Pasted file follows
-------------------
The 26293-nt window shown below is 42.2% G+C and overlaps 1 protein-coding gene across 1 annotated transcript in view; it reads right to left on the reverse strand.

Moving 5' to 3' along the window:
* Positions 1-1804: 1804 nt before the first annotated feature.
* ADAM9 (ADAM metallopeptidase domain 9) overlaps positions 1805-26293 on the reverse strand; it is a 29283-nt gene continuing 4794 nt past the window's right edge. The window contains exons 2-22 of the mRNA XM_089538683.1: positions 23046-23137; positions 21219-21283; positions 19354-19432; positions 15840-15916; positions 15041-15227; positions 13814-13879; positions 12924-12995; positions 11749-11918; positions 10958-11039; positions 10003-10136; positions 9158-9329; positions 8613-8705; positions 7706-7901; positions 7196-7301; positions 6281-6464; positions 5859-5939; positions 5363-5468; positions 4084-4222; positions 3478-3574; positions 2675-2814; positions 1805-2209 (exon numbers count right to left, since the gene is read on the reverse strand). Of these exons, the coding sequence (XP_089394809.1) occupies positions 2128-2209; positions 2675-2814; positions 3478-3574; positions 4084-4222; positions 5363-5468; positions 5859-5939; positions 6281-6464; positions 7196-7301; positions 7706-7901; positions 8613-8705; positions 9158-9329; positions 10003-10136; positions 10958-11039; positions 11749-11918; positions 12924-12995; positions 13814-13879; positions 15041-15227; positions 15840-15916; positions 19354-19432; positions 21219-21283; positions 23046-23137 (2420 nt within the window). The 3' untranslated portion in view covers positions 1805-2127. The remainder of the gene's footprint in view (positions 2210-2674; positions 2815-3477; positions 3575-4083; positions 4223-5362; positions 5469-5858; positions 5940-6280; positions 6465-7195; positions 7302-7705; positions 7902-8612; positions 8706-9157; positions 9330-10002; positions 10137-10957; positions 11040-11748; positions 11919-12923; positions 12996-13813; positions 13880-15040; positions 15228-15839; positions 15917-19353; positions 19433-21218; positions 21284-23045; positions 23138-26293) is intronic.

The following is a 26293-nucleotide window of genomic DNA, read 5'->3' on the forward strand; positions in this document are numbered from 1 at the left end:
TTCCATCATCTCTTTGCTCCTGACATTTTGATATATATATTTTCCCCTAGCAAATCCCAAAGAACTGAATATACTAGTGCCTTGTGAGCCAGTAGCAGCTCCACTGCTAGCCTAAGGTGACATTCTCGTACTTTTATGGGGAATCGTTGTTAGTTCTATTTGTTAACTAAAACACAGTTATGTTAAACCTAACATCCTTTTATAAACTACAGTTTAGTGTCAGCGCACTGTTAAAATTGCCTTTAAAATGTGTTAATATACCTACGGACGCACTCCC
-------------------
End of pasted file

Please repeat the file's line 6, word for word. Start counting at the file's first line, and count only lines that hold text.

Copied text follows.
TTCCATCATCTCTTTGCTCCTGACATTTTGATATATATATTTTCCCCTAGCAAATCCCAAAGAACTGAATATACTAGTGCCTTGTGAGCCAGTAGCAGCTCCACTGCTAGCCTAAGGTGACATTCTCGTACTTTTATGGGGAATCGTTGTTAGTTCTATTTGTTAACTAAAACACAGTTATGTTAAACCTAACATCCTTTTATAAACTACAGTTTAGTGTCAGCGCACTGTTAAAATTGCCTTTAAAATGTGTTAATATACCTACGGACGCACTCCC